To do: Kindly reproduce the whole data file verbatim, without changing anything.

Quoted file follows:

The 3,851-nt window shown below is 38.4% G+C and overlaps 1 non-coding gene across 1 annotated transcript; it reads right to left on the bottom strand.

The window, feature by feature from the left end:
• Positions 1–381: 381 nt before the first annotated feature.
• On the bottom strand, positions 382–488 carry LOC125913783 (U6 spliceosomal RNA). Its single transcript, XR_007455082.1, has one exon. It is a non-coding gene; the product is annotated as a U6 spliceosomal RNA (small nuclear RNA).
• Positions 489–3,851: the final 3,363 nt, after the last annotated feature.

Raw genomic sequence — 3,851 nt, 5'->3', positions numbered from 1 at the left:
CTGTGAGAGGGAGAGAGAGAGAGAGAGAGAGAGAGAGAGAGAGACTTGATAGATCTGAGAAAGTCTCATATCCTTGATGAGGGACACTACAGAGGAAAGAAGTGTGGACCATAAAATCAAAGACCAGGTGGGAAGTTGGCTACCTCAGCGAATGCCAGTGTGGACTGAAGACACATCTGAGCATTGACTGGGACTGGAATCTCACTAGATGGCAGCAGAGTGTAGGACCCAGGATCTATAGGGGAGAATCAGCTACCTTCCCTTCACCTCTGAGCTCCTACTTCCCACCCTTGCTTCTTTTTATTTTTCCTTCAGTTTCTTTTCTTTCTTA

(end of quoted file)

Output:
The 3,851-nt window shown below is 38.4% G+C and overlaps 1 non-coding gene across 1 annotated transcript; it reads right to left on the bottom strand.

The window, feature by feature from the left end:
• Positions 1–381: 381 nt before the first annotated feature.
• On the bottom strand, positions 382–488 carry LOC125913783 (U6 spliceosomal RNA). Its single transcript, XR_007455082.1, has one exon. It is a non-coding gene; the product is annotated as a U6 spliceosomal RNA (small nuclear RNA).
• Positions 489–3,851: the final 3,363 nt, after the last annotated feature.

Raw genomic sequence — 3,851 nt, 5'->3', positions numbered from 1 at the left:
CTGTGAGAGGGAGAGAGAGAGAGAGAGAGAGAGAGAGAGAGAGACTTGATAGATCTGAGAAAGTCTCATATCCTTGATGAGGGACACTACAGAGGAAAGAAGTGTGGACCATAAAATCAAAGACCAGGTGGGAAGTTGGCTACCTCAGCGAATGCCAGTGTGGACTGAAGACACATCTGAGCATTGACTGGGACTGGAATCTCACTAGATGGCAGCAGAGTGTAGGACCCAGGATCTATAGGGGAGAATCAGCTACCTTCCCTTCACCTCTGAGCTCCTACTTCCCACCCTTGCTTCTTTTTATTTTTCCTTCAGTTTCTTTTCTTTCTTA